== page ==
As stated above, the Swedish Rite is a continuous system and is best described as a ladder reaching from the bottom of a deep well. At the bottom, an aspirant looms in darkness, but upon being initiated an Entered Apprentice Mason he steps upon the first rung of the ladder, striving for the light. In the Swedish Rite, the climb is slow and one is only allowed to pass to the next rung if he has proven himself worthy; it can take up to 2-years for one to become a Master Mason and another 15-20 years to be elevated to the 10th degree. Only a select few reach the uppermost rung of the ladder. The first three degrees are those of any other Grand Lodge, those of Craft Masonry or the degrees of a St. John's Lodge:

The first three degrees are similar, but have noticeable differences. One such example is that the Fellowcraft degree does not include the 7 Liberal Arts & Sciences and is more concerned with fraternalism and setting the stage for the story of the degree of Master Mason.


The three "Scottish" degrees of St. Andrew's Lodge (4° - 6°) are similar to other "Ecossais" degrees which deal with the preservation and recovery of the Master's Word. These degrees can be compared to the Royal Arch and Select Master in the York Rite as well as Scotch Master in the French Rite.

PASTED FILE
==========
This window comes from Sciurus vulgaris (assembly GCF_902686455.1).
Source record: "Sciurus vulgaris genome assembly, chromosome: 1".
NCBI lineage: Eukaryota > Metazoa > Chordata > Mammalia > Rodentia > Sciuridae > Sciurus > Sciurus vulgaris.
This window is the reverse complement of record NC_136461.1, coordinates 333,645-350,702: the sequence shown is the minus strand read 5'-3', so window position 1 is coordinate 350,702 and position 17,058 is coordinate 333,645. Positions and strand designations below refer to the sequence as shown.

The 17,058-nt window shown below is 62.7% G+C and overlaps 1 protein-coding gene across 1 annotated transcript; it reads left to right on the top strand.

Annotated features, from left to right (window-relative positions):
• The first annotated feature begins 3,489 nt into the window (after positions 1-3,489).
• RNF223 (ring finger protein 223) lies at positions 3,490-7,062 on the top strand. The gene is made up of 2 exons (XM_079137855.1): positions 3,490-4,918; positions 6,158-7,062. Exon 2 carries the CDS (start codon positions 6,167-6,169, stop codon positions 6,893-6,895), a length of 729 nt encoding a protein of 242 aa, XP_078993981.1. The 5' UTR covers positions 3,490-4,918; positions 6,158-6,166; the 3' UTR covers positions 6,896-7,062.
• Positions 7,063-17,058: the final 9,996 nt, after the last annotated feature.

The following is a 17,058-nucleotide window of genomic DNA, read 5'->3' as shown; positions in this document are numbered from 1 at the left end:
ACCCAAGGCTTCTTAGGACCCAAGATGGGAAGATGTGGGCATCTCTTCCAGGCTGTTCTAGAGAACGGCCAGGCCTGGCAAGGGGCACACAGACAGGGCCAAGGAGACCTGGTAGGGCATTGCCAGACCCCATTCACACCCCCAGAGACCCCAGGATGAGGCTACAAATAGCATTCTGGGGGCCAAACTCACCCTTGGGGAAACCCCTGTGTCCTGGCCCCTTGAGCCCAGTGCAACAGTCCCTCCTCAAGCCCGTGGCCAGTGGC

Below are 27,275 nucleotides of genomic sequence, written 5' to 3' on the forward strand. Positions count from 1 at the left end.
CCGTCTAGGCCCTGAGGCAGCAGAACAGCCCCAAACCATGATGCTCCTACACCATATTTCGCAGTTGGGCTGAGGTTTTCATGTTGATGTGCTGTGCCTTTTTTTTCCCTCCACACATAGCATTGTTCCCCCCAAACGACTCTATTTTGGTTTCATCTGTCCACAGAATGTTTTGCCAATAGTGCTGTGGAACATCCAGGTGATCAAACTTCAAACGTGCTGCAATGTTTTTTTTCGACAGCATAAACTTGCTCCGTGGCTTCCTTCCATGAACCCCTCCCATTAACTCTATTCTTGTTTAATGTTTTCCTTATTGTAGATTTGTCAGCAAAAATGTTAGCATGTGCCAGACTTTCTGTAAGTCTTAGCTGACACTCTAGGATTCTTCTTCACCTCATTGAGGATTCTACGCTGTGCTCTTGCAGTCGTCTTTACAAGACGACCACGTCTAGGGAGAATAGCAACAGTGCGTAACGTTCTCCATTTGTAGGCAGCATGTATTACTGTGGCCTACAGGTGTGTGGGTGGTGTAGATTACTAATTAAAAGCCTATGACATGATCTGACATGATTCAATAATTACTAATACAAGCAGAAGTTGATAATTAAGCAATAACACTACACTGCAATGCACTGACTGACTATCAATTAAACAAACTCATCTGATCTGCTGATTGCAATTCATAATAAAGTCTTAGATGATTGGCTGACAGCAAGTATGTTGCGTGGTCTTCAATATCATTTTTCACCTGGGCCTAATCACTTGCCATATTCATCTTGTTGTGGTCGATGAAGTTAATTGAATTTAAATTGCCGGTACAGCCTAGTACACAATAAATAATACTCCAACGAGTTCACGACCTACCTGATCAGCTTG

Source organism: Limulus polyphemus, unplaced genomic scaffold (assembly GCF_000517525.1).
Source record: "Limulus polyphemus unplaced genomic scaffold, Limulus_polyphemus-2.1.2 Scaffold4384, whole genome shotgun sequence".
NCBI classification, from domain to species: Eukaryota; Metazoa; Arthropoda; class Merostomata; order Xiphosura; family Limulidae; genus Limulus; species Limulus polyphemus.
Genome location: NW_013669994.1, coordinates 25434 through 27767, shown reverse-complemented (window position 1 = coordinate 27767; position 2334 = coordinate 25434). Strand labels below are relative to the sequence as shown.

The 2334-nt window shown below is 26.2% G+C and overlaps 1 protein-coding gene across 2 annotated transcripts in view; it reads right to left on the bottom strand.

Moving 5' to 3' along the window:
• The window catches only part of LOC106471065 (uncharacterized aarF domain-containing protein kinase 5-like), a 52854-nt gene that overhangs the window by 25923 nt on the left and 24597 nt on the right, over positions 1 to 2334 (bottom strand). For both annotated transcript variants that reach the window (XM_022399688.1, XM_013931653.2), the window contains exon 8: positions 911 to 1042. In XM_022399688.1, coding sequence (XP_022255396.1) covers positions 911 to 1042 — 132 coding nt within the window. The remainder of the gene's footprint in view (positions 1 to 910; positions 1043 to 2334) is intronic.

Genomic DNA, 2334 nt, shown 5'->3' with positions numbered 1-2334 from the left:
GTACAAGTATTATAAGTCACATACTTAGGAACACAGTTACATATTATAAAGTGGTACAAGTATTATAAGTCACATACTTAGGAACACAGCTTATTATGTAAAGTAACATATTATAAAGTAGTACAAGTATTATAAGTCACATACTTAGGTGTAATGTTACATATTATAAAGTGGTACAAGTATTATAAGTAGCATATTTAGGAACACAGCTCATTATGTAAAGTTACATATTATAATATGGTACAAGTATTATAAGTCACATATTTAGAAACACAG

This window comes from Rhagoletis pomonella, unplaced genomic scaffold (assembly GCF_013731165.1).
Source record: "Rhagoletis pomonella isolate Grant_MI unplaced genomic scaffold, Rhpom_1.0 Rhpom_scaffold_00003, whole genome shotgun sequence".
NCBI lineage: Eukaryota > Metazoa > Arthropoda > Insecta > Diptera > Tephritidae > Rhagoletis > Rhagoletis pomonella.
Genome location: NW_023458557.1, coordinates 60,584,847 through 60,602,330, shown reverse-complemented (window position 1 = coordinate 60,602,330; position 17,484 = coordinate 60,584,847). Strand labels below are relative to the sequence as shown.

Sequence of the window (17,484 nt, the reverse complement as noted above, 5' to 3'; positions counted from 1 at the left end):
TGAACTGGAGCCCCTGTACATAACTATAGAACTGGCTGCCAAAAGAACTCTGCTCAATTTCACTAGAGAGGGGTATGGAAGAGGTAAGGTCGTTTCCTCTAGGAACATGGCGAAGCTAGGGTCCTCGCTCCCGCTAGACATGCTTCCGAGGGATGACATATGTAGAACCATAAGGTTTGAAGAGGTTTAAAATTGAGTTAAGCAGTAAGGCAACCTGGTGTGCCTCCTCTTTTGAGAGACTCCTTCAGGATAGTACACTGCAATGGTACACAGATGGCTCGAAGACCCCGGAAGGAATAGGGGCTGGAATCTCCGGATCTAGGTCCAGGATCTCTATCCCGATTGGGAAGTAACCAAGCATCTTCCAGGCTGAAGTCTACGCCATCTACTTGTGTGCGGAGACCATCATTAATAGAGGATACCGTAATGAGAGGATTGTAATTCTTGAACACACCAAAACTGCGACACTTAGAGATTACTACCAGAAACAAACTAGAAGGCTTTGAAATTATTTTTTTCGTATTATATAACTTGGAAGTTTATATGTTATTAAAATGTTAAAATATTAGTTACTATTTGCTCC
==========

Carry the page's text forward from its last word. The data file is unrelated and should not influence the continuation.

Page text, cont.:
The Knight of the East is the 7th degree of the Swedish Rite and depicts the erection of the Second Temple after the Jews were released from Babylonian captivity. This degree is comparable to the Illustrious Order of the Red Cross in the York Rite as well as the degrees of the Order of Knight Masons and 15° of the Scottish Rite. To sit as Warden of a St. John's Lodge (1° - 3°), one must possess this degree. The 8th degree, or Knight of the West, is the first Templar order conferred in this system which is based upon the Templar legend explained above; that the Templars fled to Scotland where they founded the Masonic fraternity and through England and then France led to the establishment of Freemasonry in Sweden. To be elected as Master of a St. John's Lodge, one must possess this degree. The 9th degree, or Knight of the South, is a Hermetic degree and has influence from Rosicrucianism which had flourished towards the end of the 18th century. The Confident of St. Andrew is the 10th degree and is described as a "mythical crusading" degree and is comparable to the 29° of the Scottish Rite. 


The 11th degree, or Knight Companion of the Red Cross, is a degree reserved for past and present Grand Lodge officers and has a membership limit of 33. The 12th degree is called the "Vicar of Solomon" and the only one who holds this degree is the Grand Master.